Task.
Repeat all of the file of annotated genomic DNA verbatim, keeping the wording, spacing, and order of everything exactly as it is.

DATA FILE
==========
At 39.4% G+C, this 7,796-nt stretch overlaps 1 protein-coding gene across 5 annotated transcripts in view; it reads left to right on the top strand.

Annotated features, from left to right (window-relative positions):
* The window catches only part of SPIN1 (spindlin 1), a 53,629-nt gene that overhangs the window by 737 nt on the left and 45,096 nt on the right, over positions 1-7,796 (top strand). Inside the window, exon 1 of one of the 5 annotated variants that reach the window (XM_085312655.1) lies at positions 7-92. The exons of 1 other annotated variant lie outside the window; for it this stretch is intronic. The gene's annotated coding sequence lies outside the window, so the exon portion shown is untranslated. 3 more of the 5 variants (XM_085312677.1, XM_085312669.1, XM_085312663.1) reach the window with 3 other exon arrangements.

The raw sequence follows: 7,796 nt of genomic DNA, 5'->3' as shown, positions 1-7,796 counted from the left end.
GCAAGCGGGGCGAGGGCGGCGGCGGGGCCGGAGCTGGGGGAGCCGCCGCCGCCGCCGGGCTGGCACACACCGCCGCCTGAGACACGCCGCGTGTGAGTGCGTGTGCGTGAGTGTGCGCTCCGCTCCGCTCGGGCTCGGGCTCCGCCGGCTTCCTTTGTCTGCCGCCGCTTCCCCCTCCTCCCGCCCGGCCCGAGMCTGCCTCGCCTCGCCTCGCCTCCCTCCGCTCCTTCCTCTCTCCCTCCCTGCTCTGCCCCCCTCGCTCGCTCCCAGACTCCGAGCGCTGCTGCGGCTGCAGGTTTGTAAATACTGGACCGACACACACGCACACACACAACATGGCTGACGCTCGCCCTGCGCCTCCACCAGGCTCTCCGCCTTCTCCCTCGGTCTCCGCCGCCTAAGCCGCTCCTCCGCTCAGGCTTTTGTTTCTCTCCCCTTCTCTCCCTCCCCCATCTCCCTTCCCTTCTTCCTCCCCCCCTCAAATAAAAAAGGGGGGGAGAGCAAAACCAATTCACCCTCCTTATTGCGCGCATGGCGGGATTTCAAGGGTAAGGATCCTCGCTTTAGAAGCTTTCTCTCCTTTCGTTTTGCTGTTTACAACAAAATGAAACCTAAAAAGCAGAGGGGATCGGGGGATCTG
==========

At 39.4% G+C, this 7,796-nt stretch overlaps 1 protein-coding gene across 5 annotated transcripts in view; it reads left to right on the top strand.

Annotated features, from left to right (window-relative positions):
* The window catches only part of SPIN1 (spindlin 1), a 53,629-nt gene that overhangs the window by 737 nt on the left and 45,096 nt on the right, over positions 1-7,796 (top strand). Inside the window, exon 1 of one of the 5 annotated variants that reach the window (XM_085312655.1) lies at positions 7-92. The exons of 1 other annotated variant lie outside the window; for it this stretch is intronic. The gene's annotated coding sequence lies outside the window, so the exon portion shown is untranslated. 3 more of the 5 variants (XM_085312677.1, XM_085312669.1, XM_085312663.1) reach the window with 3 other exon arrangements.

The raw sequence follows: 7,796 nt of genomic DNA, 5'->3' as shown, positions 1-7,796 counted from the left end.
GCAAGCGGGGCGAGGGCGGCGGCGGGGCCGGAGCTGGGGGAGCCGCCGCCGCCGCCGGGCTGGCACACACCGCCGCCTGAGACACGCCGCGTGTGAGTGCGTGTGCGTGAGTGTGCGCTCCGCTCCGCTCGGGCTCGGGCTCCGCCGGCTTCCTTTGTCTGCCGCCGCTTCCCCCTCCTCCCGCCCGGCCCGAGMCTGCCTCGCCTCGCCTCGCCTCCCTCCGCTCCTTCCTCTCTCCCTCCCTGCTCTGCCCCCCTCGCTCGCTCCCAGACTCCGAGCGCTGCTGCGGCTGCAGGTTTGTAAATACTGGACCGACACACACGCACACACACAACATGGCTGACGCTCGCCCTGCGCCTCCACCAGGCTCTCCGCCTTCTCCCTCGGTCTCCGCCGCCTAAGCCGCTCCTCCGCTCAGGCTTTTGTTTCTCTCCCCTTCTCTCCCTCCCCCATCTCCCTTCCCTTCTTCCTCCCCCCCTCAAATAAAAAAGGGGGGGAGAGCAAAACCAATTCACCCTCCTTATTGCGCGCATGGCGGGATTTCAAGGGTAAGGATCCTCGCTTTAGAAGCTTTCTCTCCTTTCGTTTTGCTGTTTACAACAAAATGAAACCTAAAAAGCAGAGGGGATCGGGGGATCTG